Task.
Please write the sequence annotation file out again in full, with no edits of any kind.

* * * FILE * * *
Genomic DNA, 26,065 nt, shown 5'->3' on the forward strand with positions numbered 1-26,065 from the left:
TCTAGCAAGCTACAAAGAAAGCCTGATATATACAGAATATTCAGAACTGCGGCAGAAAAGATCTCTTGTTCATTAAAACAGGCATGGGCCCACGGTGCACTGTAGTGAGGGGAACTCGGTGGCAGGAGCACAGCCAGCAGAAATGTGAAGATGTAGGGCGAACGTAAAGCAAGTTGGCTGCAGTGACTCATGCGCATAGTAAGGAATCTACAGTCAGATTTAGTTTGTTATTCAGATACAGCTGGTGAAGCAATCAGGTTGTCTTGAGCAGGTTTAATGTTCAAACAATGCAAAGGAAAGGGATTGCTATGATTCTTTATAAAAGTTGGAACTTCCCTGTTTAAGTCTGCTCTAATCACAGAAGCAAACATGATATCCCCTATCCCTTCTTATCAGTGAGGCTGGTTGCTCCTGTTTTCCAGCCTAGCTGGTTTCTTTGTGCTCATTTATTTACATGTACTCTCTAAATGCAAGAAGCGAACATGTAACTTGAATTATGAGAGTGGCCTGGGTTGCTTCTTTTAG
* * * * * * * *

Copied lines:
Genomic DNA, 26,065 nt, shown 5'->3' on the forward strand with positions numbered 1-26,065 from the left:
TCTAGCAAGCTACAAAGAAAGCCTGATATATACAGAATATTCAGAACTGCGGCAGAAAAGATCTCTTGTTCATTAAAACAGGCATGGGCCCACGGTGCACTGTAGTGAGGGGAACTCGGTGGCAGGAGCACAGCCAGCAGAAATGTGAAGATGTAGGGCGAACGTAAAGCAAGTTGGCTGCAGTGACTCATGCGCATAGTAAGGAATCTACAGTCAGATTTAGTTTGTTATTCAGATACAGCTGGTGAAGCAATCAGGTTGTCTTGAGCAGGTTTAATGTTCAAACAATGCAAAGGAAAGGGATTGCTATGATTCTTTATAAAAGTTGGAACTTCCCTGTTTAAGTCTGCTCTAATCACAGAAGCAAACATGATATCCCCTATCCCTTCTTATCAGTGAGGCTGGTTGCTCCTGTTTTCCAGCCTAGCTGGTTTCTTTGTGCTCATTTATTTACATGTACTCTCTAAATGCAAGAAGCGAACATGTAACTTGAATTATGAGAGTGGCCTGGGTTGCTTCTTTTAG